Playing The Race Card On Play Station
The NAACP said it recalled minstrel shows and Yee said in a press release:
Whether in the US or abroad, using differences in skin color to articulate the fact that your video game console now comes in white can be interpreted as insensitive at best and racist at worst.Why? Any offence is in the photo, which is very poorly conceptualized, not in the fact that black people are black and white people are white. I think we're all mature enough to handle the color difference.
Sony apologized for the wrong reasons: the subject matter. They should have replaced the billboard with another with the image of a black woman and white woman happily kumbayahing about the new Play Station, and invited the NAACP and Yee to attack that.
For the record, Japan as an isolated country has a history of being notoriously "racist" in their advertising imagery. (I put quotes around it because I'm still not sure whether it's deliberate or clueless.) When I was growing up there in the late 50s and 60s I remember seeing representations of blacks in logos that made Aunt Jemima look like Angela Davis. And today, their sensitivity remains a bit ... off kilter (as this package art from engrish.com shows.).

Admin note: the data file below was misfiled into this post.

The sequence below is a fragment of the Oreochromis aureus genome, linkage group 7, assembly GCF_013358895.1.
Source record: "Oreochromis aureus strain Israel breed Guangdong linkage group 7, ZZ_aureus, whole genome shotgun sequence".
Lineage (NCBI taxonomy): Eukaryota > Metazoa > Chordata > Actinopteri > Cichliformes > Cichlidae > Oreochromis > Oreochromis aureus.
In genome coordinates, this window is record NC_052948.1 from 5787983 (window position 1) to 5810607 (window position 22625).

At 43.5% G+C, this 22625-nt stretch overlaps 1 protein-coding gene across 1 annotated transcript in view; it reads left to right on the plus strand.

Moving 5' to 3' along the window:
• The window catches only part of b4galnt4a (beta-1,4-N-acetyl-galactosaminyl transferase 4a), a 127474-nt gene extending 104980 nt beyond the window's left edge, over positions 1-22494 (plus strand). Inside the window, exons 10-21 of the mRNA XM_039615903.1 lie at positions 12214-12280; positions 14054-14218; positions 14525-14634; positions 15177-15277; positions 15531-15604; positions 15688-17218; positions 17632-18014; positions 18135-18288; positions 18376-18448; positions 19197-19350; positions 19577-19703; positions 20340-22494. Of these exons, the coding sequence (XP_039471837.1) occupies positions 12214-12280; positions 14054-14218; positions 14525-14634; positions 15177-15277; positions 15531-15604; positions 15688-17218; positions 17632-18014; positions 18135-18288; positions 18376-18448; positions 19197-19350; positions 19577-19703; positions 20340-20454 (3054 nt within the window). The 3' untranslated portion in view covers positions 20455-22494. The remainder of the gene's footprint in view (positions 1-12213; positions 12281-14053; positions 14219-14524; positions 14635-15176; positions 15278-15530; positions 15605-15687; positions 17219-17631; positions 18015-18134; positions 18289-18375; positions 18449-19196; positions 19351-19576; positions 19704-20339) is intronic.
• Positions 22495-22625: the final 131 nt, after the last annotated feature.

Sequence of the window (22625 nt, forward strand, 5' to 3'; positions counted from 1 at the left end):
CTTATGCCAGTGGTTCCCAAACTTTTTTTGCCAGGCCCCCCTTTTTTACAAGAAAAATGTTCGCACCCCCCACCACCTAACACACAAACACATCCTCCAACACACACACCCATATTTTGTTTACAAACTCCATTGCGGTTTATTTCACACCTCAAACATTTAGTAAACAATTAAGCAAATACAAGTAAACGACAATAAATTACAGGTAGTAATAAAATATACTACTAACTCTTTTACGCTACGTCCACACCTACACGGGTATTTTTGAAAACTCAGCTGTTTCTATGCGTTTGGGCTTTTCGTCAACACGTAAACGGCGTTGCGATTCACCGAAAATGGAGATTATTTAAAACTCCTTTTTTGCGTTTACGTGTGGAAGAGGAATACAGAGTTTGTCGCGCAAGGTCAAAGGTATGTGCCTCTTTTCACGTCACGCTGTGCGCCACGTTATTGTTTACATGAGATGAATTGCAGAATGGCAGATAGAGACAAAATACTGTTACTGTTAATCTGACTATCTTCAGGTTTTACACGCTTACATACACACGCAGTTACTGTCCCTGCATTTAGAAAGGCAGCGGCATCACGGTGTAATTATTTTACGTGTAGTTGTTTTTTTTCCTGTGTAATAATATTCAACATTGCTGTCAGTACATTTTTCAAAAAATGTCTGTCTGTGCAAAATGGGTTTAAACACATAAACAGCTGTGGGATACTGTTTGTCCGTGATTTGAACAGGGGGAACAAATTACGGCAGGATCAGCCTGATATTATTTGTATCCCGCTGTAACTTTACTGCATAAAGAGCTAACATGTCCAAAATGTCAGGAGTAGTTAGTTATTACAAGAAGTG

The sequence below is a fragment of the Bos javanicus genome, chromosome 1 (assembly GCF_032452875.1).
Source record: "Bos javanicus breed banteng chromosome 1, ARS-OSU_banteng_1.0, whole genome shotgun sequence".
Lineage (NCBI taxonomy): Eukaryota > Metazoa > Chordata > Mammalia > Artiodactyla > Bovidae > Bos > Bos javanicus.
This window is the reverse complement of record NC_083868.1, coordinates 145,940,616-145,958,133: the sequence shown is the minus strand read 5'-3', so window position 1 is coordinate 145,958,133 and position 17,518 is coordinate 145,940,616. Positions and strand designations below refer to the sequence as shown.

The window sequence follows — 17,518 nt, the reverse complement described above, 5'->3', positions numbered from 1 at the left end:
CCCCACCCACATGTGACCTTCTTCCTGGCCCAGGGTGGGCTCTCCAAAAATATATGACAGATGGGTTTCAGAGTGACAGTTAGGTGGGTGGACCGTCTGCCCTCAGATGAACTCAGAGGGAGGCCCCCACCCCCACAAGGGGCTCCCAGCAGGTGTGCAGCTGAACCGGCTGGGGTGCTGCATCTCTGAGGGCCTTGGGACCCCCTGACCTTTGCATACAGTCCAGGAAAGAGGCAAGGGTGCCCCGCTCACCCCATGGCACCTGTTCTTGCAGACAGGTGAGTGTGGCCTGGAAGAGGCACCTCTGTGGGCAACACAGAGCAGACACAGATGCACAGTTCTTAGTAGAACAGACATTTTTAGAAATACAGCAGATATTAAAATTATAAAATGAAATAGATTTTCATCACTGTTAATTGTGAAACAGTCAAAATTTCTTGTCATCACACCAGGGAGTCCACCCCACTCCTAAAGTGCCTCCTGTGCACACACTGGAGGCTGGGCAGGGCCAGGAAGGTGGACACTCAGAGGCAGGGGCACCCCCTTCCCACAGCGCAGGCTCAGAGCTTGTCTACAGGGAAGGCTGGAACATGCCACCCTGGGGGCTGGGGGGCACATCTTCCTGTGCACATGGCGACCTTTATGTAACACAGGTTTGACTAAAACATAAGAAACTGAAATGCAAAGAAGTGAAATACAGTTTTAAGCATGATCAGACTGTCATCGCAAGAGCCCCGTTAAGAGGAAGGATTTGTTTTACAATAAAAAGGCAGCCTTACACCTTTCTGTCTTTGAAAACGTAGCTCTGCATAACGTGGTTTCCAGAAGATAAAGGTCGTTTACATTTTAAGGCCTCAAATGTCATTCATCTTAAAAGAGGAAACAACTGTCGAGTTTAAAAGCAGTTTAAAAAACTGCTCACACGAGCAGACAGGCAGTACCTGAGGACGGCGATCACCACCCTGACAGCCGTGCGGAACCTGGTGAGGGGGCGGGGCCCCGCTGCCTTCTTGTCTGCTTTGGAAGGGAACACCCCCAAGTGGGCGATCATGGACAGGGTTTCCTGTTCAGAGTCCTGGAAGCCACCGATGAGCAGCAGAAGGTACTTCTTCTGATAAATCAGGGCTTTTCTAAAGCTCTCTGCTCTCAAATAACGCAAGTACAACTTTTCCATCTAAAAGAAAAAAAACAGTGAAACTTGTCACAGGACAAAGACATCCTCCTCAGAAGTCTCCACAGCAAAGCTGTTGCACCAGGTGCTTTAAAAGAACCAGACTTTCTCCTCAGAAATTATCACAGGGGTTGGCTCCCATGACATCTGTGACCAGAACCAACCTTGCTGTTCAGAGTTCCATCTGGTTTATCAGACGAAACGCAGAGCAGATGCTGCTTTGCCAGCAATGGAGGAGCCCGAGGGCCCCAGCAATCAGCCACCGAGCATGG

Here again, racial grandstanding did what it usually does: backfire. Sony's poor photo selection will yield good results for the company as gamers everywhere will think Yee and the NAACP are over-reacting zealots and opportunists, and thanks to heavy blog coverage, they'll know all about the new white Sonys.
Maybe Sony will honor Mr. Yee with a new yellow Play Station, suitably launched.